The History Of The Garter Toss Is Surprisingly Disturbing

Photographed by Megan Madden.
Wedding season is almost here, and if you’ll be a guest at multiple summer weddings, you might see one or two instances of the wedding garter toss. In this long-standing tradition, the groom reaches under the bride’s dress to remove the garter and throws it to the male wedding guests. Often, this is a special-made, decorative "toss garter" used (sometimes doubling as a bride's "something blue"). In some instances, the man who catches the garter then puts it on the woman who catches the bride’s bouquet.
While this tradition can occur at a same-sex weddings and be adjusted to include wedding guests of all genders, both studies and anecdotes indicate that the garter toss is much less common at weddings with two brides, or two grooms, or a non-binary spouse-to-be. That might be because of its history.
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"Back in olden times, newly-married couples were expected to consummate their union pretty much immediately after the wedding. And family members and friends would wait outside of their room to make sure that this happened,” explains Kim Forrest, Senior Editor, WeddingWire. “After the marriage was consummated, the groom would give the bride’s garter to the waiting crowd to prove that the deed was done.”
Forrest adds, “I've also read that in medieval times, people would try to rip pieces off a bride's dress for good luck. The bride would wear an easily-accessible garter to toss to the crowd so they would stop grabbing her!"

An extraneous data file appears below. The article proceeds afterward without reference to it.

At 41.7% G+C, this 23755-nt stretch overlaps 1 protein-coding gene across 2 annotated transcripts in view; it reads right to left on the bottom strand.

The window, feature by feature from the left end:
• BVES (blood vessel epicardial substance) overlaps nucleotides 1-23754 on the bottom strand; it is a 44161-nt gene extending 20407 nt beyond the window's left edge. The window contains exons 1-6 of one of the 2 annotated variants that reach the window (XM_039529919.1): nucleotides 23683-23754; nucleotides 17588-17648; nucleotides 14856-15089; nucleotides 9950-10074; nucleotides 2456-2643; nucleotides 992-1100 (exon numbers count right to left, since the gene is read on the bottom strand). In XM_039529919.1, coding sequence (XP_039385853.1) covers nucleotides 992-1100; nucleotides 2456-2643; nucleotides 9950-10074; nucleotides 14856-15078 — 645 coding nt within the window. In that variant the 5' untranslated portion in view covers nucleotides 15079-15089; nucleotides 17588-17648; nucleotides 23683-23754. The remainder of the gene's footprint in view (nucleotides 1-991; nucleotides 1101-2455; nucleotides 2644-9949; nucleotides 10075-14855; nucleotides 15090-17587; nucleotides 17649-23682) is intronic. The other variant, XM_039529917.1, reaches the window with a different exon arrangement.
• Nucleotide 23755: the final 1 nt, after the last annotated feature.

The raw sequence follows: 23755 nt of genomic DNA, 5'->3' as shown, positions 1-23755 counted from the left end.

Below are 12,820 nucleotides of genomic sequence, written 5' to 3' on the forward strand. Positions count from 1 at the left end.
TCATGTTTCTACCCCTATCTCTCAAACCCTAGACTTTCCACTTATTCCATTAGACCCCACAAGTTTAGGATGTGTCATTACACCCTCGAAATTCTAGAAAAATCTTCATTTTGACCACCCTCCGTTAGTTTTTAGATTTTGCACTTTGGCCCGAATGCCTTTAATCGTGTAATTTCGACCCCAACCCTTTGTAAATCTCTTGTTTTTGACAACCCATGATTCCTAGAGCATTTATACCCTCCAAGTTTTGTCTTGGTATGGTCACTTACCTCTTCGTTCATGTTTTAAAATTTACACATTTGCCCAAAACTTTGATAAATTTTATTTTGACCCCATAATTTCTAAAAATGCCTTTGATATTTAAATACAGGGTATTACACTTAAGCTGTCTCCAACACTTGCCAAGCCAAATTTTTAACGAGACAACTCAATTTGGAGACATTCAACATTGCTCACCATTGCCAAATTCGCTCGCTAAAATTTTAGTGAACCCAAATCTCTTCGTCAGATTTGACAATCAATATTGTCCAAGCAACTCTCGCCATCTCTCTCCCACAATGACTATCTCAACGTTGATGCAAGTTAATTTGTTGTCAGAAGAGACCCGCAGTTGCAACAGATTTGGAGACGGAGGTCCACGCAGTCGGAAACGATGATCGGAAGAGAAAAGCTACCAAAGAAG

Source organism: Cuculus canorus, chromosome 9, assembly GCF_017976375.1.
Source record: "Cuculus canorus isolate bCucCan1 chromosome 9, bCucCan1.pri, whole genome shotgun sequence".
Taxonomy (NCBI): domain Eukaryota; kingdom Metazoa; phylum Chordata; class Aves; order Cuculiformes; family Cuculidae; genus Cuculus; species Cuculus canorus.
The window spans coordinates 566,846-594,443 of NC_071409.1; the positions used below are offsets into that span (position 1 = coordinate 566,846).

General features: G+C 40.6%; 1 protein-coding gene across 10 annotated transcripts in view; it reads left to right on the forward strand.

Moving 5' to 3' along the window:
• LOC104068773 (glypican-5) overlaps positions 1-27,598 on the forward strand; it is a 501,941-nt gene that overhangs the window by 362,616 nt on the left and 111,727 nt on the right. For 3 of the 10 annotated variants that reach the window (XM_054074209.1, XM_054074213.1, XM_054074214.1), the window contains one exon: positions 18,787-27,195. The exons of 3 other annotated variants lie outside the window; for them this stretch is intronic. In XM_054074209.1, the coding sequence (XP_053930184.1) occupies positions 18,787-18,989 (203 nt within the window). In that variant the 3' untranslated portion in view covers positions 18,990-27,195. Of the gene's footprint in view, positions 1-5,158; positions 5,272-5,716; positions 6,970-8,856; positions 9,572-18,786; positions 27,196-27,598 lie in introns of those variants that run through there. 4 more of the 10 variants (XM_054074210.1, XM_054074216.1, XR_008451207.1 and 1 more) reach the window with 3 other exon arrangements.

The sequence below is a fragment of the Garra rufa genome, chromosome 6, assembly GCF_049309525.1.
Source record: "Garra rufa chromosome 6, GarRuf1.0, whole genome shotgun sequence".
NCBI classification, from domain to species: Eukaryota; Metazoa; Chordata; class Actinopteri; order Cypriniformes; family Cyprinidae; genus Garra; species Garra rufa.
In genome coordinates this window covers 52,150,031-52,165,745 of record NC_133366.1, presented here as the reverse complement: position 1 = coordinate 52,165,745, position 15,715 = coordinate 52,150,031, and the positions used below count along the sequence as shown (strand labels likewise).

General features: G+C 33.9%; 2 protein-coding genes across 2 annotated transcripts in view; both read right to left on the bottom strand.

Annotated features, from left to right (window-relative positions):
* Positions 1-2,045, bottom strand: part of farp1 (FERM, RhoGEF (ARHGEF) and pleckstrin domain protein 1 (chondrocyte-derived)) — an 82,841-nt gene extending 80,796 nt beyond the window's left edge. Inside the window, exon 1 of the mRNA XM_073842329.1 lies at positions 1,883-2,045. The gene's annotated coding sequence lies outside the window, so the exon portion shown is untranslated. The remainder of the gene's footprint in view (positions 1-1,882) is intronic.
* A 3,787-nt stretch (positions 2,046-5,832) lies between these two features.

This all sounds very Game of Thrones, but the more recent history is a little less disturbing. According to wedding garter company Bleu Garters, by the late Renaissance period, the garter toss was simply done to spread good luck and fertility vibes — no clothing-tearing or proof of consummation involved. And the garter toss has remained a lucky tradition for the past 400 years or so, with tweaks for each era — for example, some flapper brides used their garters to hold a flask, and some ‘80s garter-catchers displayed their prize on their car’s rear view mirror.
Today, it looks like the garter toss may be going out of style. The Knot 2018 Real Weddings Study found that only 33% of to-be-weds were planning on incorporating the garter toss into their wedding, down from 41% in 2016. As with all wedding traditions, the garter toss is an option, not a requirement — so do it if you want to, and skip it if you don’t.
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